BREVARD COUNTY, Fla. – Immediately after SpaceX scrubbed Wednesday’s scheduled launch of two astronauts to the International Space Station, many rain-soaked spectators lining the Indian River vowed to return for the next attempt this weekend.
“We prepared ourselves (for the scrub),” said Susan Cullom, who traveled with her family from Wesley Chapel to witness the historic launch. “We knew it was a possibility and we’ll be back on Saturday.”
By the time President Donald Trump was descending toward the Kennedy Space Center on board Air Force One, thousands had packed the Max Brewer Bridge in Titusville trying to catch a glimpse of the famous aircraft and, they hoped, the first launch of astronauts from American soil in nine years.
"This is the culmination of what we've been waiting for," said Chris Marburger, a Kennedy Space Center Visitor Complex tour bus escort.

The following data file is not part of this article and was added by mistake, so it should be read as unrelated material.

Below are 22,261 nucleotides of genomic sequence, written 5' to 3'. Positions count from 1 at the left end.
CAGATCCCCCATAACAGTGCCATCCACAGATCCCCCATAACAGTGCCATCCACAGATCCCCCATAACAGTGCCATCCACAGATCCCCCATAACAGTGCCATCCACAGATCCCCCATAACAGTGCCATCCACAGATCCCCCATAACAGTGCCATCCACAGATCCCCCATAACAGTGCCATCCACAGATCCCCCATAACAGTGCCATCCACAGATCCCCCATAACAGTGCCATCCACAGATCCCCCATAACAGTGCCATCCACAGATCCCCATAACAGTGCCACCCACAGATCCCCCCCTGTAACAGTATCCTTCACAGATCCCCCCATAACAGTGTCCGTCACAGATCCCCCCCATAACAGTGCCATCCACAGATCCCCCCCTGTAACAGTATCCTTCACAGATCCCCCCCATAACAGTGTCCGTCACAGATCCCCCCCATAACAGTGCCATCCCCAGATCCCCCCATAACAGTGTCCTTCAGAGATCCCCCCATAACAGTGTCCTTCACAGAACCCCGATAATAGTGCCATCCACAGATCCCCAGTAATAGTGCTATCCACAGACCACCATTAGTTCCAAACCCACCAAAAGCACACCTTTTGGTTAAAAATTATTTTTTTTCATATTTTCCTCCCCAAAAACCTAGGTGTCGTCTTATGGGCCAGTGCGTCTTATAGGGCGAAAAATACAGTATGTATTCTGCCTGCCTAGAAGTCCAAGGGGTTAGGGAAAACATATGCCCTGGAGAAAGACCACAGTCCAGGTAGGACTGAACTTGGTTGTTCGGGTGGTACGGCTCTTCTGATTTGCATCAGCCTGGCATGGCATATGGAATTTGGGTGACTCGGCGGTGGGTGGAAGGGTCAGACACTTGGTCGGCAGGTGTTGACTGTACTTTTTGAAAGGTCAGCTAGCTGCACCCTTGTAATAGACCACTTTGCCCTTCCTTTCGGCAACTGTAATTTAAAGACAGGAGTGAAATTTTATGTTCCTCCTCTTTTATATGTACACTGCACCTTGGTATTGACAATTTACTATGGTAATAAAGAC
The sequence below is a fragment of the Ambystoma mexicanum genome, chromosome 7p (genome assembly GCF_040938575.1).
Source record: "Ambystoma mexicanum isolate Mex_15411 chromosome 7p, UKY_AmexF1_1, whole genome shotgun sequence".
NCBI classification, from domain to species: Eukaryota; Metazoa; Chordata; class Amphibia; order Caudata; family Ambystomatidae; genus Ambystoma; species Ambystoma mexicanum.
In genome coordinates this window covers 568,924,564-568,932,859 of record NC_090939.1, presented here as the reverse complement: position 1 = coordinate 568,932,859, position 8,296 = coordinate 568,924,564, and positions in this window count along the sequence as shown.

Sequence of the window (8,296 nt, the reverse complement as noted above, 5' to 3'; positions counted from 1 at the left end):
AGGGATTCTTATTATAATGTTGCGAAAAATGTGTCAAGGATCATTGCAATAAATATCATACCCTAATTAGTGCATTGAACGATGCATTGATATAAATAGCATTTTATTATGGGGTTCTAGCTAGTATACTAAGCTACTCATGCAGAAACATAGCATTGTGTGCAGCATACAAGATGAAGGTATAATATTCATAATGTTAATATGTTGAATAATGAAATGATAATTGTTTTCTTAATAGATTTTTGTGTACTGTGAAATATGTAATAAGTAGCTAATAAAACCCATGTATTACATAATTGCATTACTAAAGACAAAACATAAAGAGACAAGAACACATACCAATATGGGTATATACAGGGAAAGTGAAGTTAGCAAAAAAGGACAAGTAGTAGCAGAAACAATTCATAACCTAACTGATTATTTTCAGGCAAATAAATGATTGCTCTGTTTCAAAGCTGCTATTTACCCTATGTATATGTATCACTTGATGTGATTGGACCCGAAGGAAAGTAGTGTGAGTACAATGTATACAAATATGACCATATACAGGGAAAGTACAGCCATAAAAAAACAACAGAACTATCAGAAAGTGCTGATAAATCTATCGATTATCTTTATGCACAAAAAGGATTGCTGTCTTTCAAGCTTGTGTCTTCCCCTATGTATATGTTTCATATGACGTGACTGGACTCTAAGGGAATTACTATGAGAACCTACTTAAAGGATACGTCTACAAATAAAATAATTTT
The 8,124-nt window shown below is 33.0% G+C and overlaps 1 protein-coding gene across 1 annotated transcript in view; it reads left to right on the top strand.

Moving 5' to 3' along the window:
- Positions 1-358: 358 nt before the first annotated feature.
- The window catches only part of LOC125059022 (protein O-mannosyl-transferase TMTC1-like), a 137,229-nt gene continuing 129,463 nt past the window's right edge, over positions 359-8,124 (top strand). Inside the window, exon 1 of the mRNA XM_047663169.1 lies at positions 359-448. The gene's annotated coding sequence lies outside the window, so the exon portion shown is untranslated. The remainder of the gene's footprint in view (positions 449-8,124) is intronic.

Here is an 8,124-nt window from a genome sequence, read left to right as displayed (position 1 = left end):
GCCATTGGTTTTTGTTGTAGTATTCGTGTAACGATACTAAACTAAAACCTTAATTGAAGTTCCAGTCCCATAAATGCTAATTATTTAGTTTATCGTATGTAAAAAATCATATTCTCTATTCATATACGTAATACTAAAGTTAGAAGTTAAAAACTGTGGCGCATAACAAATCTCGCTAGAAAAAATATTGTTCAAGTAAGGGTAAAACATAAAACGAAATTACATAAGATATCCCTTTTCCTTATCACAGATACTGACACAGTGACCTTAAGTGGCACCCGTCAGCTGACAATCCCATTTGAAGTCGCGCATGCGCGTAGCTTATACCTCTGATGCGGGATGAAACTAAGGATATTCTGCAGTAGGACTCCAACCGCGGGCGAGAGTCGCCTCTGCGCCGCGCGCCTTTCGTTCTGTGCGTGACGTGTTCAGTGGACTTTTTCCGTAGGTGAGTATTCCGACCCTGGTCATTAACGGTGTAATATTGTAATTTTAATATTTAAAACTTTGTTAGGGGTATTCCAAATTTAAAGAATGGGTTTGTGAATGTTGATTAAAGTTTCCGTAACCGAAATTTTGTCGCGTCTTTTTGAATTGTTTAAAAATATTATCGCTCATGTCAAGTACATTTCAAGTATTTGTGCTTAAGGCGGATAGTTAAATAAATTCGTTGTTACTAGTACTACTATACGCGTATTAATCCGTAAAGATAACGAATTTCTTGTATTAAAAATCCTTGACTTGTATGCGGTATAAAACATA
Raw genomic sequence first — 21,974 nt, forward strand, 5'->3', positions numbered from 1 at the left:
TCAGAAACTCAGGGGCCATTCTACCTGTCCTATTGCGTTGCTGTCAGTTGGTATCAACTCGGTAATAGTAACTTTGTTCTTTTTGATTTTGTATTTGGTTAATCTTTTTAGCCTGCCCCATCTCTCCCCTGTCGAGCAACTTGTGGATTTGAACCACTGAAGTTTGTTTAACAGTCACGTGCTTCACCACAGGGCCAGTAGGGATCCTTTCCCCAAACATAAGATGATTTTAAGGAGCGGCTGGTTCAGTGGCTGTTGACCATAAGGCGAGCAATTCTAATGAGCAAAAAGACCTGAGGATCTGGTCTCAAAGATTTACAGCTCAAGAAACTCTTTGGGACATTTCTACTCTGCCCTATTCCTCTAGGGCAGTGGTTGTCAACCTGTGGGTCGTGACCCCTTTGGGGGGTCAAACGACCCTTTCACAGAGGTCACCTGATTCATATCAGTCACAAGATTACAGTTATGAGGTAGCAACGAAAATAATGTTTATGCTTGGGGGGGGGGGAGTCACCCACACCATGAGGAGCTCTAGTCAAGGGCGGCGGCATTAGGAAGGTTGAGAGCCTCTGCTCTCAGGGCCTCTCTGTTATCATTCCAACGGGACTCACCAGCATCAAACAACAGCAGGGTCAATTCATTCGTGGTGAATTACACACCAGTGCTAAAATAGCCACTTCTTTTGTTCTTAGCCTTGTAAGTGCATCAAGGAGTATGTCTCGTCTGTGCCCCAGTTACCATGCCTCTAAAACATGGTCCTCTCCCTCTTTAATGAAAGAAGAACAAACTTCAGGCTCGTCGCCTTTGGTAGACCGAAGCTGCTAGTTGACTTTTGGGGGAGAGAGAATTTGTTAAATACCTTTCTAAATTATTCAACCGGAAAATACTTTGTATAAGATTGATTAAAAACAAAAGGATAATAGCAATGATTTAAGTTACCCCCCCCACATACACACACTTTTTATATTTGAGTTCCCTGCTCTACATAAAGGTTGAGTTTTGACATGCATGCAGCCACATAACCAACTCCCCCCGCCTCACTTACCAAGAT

Since Marburger remains furloughed from his job due to the pandemic, he hoped to catch the launch with other spectators along the Indian River.
“We tell the story (about the space program),” Marburger said. “And now I get to watch. I don’t get to tell. I would rather be telling.”
Bill Flanders, who has been witnessing launches from the Space Coast since the Apollo moon shots, is enthusiastic about private companies returning humans to orbit.
“We trust it’s going to be a rebirth,” Flanders said. “It’s been needed. And if this goes well I think it’s going to be a bright future for the Titusville and Brevard area here.”
Laura Ferris, who fondly recalls seeing the space shuttle blast off, made sure to get a prime viewing spot for the scheduled SpaceX mission.
“I saw the first launch when I was four years old and I saw the last launch in 2011,” Ferris said. “I wasn’t going to miss this.”